Zorn profits from a combination of the digital and manual design process

Date
29 January 2019
Reading Time
2 minute read

Budapest-based designer Laura Csocsan has developed a new typeface called Zorn. Its design was borne out of experimentation with a new pen. Not meaning to design anything in particular, she began by drawing experimental forms with an elegantly thin nib, a nib that she soon realised would suit a typeface befittingly. She tells It’s Nice That, “I analysed what I found interesting about the shapes and continued drawing with the concrete purpose.”

In comparison to Laura’s usual methods, Zorn was the result of switching back and forth between paper and the computer. By moving between the digital and hand drawn, Laura is able to assess different design decisions through the two contrasting ways of working. While wishing to maintain the immediacy of the hand drawn, Laura could then tweak minute imperfections caused by human error to ensure a uniformly elegant typeface.

What’s more, Zorn is a lower case alphabet which aims to “create as much tension inside one letter as possible.” With the careful design of the letters and numbers of Zorn, Laura manages to maintain the feeling of her initial hand drawn sketches. Its overall aesthetic encapsulates the “sudden — somewhat harsh — movement,” that can only be achieved by hand and not through a screen.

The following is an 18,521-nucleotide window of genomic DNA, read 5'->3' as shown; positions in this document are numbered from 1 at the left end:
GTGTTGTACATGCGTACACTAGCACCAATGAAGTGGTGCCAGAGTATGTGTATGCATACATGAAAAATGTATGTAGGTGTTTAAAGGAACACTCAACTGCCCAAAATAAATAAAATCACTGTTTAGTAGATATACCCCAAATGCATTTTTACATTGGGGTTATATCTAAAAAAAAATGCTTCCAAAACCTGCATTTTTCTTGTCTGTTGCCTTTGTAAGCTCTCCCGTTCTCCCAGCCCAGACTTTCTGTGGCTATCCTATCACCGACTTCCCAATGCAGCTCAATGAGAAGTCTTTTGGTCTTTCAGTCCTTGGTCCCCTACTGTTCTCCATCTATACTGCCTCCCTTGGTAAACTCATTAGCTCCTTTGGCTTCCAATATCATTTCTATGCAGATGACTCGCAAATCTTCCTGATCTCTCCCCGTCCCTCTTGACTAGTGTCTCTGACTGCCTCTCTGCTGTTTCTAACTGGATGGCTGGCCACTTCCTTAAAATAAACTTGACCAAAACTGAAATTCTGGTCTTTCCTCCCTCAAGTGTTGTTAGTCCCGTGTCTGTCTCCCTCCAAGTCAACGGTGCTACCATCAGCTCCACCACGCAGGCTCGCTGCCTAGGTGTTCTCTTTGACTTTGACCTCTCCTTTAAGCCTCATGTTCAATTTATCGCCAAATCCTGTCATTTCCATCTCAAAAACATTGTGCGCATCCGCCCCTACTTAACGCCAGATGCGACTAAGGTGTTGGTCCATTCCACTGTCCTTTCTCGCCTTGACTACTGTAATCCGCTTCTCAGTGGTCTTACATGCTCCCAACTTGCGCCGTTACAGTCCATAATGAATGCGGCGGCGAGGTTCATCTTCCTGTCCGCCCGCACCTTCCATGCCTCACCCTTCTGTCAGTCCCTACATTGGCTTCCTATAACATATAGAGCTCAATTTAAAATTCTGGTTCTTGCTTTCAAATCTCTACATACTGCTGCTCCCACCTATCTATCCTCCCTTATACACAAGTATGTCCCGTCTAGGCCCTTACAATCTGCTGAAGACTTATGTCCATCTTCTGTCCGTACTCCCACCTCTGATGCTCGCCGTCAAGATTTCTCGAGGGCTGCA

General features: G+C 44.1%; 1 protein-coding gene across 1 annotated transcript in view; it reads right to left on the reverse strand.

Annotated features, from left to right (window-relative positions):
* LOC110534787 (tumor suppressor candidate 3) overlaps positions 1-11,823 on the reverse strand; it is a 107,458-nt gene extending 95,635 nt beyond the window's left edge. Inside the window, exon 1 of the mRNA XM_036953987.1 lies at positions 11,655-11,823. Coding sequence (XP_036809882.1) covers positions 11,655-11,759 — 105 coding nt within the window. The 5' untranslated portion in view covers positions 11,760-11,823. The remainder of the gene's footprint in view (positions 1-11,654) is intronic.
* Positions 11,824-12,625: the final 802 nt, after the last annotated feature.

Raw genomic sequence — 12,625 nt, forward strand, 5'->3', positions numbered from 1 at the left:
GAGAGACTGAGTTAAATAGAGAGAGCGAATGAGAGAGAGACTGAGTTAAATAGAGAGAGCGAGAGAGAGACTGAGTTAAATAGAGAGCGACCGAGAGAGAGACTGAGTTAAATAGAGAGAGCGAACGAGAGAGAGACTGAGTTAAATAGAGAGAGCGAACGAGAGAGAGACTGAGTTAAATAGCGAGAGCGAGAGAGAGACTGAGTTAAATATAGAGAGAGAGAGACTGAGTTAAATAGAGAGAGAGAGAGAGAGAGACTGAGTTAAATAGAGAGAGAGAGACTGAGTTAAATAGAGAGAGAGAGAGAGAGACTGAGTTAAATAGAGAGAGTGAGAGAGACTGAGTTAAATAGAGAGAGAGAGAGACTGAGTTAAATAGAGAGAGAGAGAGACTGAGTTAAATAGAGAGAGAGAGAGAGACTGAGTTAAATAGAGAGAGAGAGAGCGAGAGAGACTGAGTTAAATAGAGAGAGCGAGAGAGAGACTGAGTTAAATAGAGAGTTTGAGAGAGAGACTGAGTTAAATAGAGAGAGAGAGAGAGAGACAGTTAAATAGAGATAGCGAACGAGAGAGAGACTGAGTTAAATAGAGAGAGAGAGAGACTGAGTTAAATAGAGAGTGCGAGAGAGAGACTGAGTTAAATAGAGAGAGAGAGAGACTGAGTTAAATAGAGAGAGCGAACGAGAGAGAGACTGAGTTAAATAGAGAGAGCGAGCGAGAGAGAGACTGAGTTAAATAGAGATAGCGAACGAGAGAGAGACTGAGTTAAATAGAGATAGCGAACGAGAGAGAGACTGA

Though Zorn possesses that pseudo-alien-aesthetic that a lot contemporary typefaces have these days, its rounded look is more down to the combined tension between the digital and manual process. The two methods stimulated “a lot of questions that were quite hard to decipher,” says Laura. “But all-in-all, I tried to take the path that led to the most unified look, with also, the most interesting shapes.” With long extended strokes and undulating curves that bulge out satisfyingly, Zorn makes statements with its quirky yet legible letterforms.

The essence of the new typeface is a result of Laura’s hand drawn type tests with that specific pen that can “catch the nature of quick and sudden movements.” Zorn’s sleek energy is strikingly present at a display size. “I don’t think it can be used at a reading size as it looks more like alien signs,” she explains.

However, used appropriately, Zorn can “create or strengthen a certain atmosphere”. Its hints of Celtic sensibilities along with the movement between each letterform’s thicks and thins makes Zorn a rather beautiful and delicate alphabet for displays.

Above

Laura Csocsan: Zorn

Above

Laura Csocsan: Zorn

Above

Laura Csocsan: Zorn

Above

Laura Csocsan: Zorn

Above

Laura Csocsan: Zorn

Above

Laura Csocsan: Zorn

Above

Laura Csocsan: Zorn

Above

Laura Csocsan: Zorn

Above

Laura Csocsan: Zorn

Share Article

About the Author

Jyni Ong

Jyni became a staff writer in March 2019 having previously joined the team as an editorial assistant in August 2018. She graduated from The Glasgow School of Art with a degree in Communication Design in 2017 and her previous roles include Glasgow Women’s Library designer in residence and The Glasgow School of Art’s Graduate Illustrator.

jo@itsnicethat.com

It's Nice That Newsletters

Fancy a bit of It's Nice That in your inbox? Sign up to our newsletters and we'll keep you in the loop with everything good going on in the creative world.